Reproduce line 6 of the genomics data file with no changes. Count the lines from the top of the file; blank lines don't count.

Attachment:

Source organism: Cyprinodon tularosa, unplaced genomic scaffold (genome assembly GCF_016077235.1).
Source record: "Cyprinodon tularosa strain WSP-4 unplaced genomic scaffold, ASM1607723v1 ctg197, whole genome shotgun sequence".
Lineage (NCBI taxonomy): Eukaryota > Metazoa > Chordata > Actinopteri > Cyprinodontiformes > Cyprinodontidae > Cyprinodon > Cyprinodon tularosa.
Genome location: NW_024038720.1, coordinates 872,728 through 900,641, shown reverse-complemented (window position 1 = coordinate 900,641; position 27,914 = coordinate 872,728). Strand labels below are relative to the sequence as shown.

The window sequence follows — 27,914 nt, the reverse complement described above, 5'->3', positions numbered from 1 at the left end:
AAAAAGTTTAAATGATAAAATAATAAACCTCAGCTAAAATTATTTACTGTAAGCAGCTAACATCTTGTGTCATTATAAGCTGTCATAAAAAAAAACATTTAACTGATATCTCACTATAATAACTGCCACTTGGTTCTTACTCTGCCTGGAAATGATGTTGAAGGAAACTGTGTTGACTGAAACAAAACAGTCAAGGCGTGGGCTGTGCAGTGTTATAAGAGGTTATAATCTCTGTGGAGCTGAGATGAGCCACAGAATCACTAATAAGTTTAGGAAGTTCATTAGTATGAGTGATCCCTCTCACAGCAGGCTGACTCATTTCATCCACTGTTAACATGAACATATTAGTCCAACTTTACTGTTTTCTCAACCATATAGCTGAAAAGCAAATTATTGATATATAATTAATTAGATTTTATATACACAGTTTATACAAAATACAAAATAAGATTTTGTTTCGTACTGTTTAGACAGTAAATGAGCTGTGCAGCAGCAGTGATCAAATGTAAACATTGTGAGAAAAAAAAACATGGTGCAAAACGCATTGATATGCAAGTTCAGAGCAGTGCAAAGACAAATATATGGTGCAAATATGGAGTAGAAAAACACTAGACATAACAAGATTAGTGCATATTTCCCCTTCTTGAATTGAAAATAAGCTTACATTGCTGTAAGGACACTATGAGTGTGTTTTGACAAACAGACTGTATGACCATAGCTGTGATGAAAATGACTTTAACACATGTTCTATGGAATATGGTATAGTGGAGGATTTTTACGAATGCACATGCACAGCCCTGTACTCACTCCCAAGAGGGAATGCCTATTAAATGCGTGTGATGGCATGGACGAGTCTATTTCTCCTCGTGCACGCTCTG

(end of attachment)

AAAAAGTTTAAATGATAAAATAATAAACCTCAGCTAAAATTATTTACTGTAAGCAGCTAACATCTTGTGTCATTATAAGCTGTCATAAAAAAAAACATTTAACTGATATCTCACTATAATAACTGCCACTTGGTTCTTACTCTGCCTGGAAATGATGTTGAAGGAAACTGTGTTGACTGAAACAAAACAGTCAAGGCGTGGGCTGTGCAGTGTTATAAGAGGTTATAATCTCTGTGGAGCTGAGATGAGCCACAGAATCACTAATAAGTTTAGGAAGTTCATTAGTATGAGTGATCCCTCTCACAGCAGGCTGACTCATTTCATCCACTGTTAACATGAACATATTAGTCCAACTTTACTGTTTTCTCAACCATATAGCTGAAAAGCAAATTATTGATATATAATTAATTAGATTTTATATACACAGTTTATACAAAATACAAAATAAGATTTTGTTTCGTACTGTTTAGACAGTAAATGAGCTGTGCAGCAGCAGTGATCAAATGTAAACATTGTGAGAAAAAAAAACATGGTGCAAAACGCATTGATATGCAAGTTCAGAGCAGTGCAAAGACAAATATATGGTGCAAATATGGAGTAGAAAAACACTAGACATAACAAGATTAGTGCATATTTCCCCTTCTTGAATTGAAAATAAGCTTACATTGCTGTAAGGACACTATGAGTGTGTTTTGACAAACAGACTGTATGACCATAGCTGTGATGAAAATGACTTTAACACATGTTCTATGGAATATGGTATAGTGGAGGATTTTTACGAATGCACATGCACAGCCCTGTACTCACTCCCAAGAGGGAATGCCTATTAAATGCGTGTGATGGCATGGACGAGTCTATTTCTCCTCGTGCACGCTCTG